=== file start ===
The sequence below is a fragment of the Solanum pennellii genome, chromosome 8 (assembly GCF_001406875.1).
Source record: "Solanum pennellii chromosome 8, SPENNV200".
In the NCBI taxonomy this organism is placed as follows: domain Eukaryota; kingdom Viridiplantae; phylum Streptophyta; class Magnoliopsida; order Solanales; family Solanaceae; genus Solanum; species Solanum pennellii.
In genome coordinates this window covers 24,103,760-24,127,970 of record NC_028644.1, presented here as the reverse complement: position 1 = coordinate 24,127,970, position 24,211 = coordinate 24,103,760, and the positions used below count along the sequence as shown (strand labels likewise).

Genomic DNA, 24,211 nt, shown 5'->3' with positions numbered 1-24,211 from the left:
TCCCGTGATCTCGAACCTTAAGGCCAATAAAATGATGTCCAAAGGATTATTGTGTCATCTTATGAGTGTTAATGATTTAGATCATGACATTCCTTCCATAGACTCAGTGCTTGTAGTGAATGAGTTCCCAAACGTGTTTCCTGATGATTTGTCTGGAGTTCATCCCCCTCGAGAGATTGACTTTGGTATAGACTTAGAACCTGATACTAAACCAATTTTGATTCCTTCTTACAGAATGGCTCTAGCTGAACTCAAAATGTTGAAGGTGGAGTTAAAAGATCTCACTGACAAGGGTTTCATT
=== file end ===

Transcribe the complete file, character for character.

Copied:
The sequence below is a fragment of the Solanum pennellii genome, chromosome 8 (assembly GCF_001406875.1).
Source record: "Solanum pennellii chromosome 8, SPENNV200".
In the NCBI taxonomy this organism is placed as follows: domain Eukaryota; kingdom Viridiplantae; phylum Streptophyta; class Magnoliopsida; order Solanales; family Solanaceae; genus Solanum; species Solanum pennellii.
In genome coordinates this window covers 24,103,760-24,127,970 of record NC_028644.1, presented here as the reverse complement: position 1 = coordinate 24,127,970, position 24,211 = coordinate 24,103,760, and the positions used below count along the sequence as shown (strand labels likewise).

Genomic DNA, 24,211 nt, shown 5'->3' with positions numbered 1-24,211 from the left:
TCCCGTGATCTCGAACCTTAAGGCCAATAAAATGATGTCCAAAGGATTATTGTGTCATCTTATGAGTGTTAATGATTTAGATCATGACATTCCTTCCATAGACTCAGTGCTTGTAGTGAATGAGTTCCCAAACGTGTTTCCTGATGATTTGTCTGGAGTTCATCCCCCTCGAGAGATTGACTTTGGTATAGACTTAGAACCTGATACTAAACCAATTTTGATTCCTTCTTACAGAATGGCTCTAGCTGAACTCAAAATGTTGAAGGTGGAGTTAAAAGATCTCACTGACAAGGGTTTCATT